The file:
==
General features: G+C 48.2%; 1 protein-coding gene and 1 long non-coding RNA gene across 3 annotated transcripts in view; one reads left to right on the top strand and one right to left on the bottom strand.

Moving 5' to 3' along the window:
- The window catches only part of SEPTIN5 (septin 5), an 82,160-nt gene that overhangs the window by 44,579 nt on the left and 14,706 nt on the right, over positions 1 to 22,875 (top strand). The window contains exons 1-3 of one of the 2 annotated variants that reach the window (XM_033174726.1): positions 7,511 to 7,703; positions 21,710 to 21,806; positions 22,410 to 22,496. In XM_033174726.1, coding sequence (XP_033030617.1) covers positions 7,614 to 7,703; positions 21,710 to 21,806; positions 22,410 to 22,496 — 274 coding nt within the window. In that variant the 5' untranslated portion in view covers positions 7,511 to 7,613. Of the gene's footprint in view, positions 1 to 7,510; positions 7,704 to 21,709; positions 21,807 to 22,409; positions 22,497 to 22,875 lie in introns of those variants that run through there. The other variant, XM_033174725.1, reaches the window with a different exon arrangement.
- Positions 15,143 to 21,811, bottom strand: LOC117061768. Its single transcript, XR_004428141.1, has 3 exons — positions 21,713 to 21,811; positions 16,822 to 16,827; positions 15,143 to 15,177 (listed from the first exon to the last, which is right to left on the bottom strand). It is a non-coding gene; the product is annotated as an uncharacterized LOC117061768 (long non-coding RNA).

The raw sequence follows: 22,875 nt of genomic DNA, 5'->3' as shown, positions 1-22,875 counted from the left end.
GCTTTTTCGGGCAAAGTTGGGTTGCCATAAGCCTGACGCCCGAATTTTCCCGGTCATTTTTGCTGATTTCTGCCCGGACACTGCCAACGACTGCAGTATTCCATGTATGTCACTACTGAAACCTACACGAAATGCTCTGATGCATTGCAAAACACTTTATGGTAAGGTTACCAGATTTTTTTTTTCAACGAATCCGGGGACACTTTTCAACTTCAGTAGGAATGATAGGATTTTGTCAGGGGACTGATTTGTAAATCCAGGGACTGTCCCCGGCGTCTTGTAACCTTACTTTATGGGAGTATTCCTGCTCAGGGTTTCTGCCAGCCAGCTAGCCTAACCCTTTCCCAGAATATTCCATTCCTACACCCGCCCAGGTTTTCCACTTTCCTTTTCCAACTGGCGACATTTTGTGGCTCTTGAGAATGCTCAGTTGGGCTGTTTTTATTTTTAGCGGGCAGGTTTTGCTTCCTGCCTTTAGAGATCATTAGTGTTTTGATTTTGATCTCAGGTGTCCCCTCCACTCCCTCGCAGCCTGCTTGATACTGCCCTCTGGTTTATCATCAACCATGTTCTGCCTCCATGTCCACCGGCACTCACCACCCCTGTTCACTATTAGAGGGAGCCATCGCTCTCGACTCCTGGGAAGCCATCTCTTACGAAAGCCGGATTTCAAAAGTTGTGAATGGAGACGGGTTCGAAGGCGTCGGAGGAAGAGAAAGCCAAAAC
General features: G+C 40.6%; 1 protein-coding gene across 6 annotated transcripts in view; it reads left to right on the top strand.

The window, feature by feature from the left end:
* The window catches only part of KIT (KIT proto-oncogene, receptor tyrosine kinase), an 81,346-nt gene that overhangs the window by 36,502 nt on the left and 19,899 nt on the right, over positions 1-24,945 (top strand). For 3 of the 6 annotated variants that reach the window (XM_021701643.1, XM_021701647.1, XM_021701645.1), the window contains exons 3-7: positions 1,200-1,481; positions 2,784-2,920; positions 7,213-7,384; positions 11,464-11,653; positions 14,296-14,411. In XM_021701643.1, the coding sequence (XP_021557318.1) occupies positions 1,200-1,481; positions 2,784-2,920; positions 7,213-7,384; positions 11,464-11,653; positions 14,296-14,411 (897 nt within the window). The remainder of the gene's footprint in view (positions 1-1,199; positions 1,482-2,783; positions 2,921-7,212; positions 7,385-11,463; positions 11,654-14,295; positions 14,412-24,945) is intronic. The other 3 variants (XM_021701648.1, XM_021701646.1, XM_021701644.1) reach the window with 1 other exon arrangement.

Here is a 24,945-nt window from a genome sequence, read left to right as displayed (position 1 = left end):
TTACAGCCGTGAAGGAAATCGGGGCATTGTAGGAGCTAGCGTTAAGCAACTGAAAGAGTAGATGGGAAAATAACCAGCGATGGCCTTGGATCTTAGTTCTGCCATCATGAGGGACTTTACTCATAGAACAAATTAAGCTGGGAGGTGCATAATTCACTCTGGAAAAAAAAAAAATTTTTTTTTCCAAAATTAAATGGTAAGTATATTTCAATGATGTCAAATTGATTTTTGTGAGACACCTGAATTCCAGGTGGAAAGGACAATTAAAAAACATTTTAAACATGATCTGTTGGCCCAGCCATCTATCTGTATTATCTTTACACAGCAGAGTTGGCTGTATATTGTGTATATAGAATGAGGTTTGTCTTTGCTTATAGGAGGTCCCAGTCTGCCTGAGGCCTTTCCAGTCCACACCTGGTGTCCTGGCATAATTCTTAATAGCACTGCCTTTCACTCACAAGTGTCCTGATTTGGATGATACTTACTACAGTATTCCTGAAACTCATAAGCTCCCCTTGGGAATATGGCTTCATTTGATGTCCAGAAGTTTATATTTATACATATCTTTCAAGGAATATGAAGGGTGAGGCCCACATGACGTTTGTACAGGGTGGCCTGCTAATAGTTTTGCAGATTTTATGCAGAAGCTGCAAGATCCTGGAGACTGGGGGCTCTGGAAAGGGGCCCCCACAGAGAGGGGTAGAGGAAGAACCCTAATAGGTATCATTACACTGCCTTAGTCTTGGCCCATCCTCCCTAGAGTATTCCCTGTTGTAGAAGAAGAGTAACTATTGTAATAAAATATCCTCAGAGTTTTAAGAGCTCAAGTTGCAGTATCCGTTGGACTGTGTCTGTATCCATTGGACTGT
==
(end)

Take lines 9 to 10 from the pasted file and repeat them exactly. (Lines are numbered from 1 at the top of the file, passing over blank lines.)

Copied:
* The window catches only part of KIT (KIT proto-oncogene, receptor tyrosine kinase), an 81,346-nt gene that overhangs the window by 36,502 nt on the left and 19,899 nt on the right, over positions 1-24,945 (top strand). For 3 of the 6 annotated variants that reach the window (XM_021701643.1, XM_021701647.1, XM_021701645.1), the window contains exons 3-7: positions 1,200-1,481; positions 2,784-2,920; positions 7,213-7,384; positions 11,464-11,653; positions 14,296-14,411. In XM_021701643.1, the coding sequence (XP_021557318.1) occupies positions 1,200-1,481; positions 2,784-2,920; positions 7,213-7,384; positions 11,464-11,653; positions 14,296-14,411 (897 nt within the window). The remainder of the gene's footprint in view (positions 1-1,199; positions 1,482-2,783; positions 2,921-7,212; positions 7,385-11,463; positions 11,654-14,295; positions 14,412-24,945) is intronic. The other 3 variants (XM_021701648.1, XM_021701646.1, XM_021701644.1) reach the window with 1 other exon arrangement.

Here is a 24,945-nt window from a genome sequence, read left to right as displayed (position 1 = left end):